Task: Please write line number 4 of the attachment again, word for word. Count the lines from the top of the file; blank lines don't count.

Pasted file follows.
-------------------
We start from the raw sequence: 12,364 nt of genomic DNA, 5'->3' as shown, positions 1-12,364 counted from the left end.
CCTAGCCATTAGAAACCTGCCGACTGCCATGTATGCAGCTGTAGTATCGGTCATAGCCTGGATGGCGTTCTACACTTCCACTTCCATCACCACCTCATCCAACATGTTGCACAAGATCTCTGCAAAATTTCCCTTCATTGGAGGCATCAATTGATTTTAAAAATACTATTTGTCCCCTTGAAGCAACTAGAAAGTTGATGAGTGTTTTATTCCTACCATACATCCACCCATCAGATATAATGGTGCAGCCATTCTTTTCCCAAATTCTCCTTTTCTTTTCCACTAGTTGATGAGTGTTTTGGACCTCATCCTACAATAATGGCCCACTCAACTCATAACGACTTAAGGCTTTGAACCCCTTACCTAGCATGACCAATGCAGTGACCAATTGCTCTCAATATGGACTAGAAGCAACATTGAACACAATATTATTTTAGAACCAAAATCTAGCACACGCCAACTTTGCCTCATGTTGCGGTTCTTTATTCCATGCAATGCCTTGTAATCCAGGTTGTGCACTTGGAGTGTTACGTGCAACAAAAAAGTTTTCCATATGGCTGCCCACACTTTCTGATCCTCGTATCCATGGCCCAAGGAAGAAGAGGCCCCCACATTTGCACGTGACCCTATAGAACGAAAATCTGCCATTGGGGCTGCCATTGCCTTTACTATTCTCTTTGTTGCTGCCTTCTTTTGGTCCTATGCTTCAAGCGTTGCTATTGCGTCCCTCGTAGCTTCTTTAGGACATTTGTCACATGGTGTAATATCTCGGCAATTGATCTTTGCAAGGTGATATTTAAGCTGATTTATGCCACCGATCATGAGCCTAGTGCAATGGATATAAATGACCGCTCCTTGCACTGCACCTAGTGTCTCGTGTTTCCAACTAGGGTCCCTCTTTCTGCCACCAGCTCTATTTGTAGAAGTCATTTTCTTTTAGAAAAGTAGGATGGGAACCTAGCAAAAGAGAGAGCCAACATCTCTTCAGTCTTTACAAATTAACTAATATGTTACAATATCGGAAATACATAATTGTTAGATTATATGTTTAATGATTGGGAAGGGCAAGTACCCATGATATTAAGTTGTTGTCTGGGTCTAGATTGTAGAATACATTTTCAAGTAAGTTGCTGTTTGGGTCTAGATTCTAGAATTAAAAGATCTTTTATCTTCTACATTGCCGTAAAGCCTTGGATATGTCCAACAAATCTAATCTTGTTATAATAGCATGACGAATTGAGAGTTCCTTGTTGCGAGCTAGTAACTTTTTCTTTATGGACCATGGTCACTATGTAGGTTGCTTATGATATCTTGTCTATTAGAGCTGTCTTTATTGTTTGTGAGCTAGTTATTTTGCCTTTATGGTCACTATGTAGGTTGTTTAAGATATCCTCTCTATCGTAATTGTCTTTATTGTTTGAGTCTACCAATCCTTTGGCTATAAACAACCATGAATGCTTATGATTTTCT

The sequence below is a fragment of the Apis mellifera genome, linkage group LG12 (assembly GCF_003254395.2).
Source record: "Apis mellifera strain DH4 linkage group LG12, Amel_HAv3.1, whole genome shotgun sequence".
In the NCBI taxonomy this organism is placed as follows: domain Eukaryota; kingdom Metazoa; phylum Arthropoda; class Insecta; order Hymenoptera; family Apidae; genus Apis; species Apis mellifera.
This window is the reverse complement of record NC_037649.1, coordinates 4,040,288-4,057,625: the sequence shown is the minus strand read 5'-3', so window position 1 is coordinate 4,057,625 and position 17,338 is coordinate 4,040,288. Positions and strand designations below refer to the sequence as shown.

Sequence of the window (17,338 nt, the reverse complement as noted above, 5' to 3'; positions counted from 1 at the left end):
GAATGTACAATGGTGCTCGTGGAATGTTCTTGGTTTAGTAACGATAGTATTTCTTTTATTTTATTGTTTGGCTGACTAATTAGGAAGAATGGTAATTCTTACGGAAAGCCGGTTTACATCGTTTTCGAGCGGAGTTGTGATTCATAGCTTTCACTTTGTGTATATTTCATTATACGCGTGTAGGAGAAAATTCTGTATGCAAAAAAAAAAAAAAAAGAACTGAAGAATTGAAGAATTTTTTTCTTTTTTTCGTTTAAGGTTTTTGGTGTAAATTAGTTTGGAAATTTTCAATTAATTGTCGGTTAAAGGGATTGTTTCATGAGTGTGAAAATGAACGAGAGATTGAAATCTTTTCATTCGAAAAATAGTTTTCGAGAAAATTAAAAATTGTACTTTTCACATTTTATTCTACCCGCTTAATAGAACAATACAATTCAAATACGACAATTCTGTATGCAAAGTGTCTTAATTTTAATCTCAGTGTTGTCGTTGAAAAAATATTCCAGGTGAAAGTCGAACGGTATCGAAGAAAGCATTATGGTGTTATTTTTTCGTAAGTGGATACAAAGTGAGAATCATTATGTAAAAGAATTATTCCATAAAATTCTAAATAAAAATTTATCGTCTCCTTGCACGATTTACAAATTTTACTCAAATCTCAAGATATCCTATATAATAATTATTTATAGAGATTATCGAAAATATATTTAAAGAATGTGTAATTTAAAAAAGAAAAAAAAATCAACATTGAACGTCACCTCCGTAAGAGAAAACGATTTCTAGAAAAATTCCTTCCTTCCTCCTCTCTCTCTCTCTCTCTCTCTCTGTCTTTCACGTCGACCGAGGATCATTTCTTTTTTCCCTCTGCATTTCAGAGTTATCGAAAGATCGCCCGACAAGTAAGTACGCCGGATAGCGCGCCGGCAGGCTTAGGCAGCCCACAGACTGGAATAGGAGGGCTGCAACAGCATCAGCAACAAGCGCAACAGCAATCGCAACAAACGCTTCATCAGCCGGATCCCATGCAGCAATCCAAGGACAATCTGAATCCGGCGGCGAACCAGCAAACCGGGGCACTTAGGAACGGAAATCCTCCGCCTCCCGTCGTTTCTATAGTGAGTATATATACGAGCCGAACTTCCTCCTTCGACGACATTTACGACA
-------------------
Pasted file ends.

Source record: "Apis mellifera strain DH4 linkage group LG12, Amel_HAv3.1, whole genome shotgun sequence".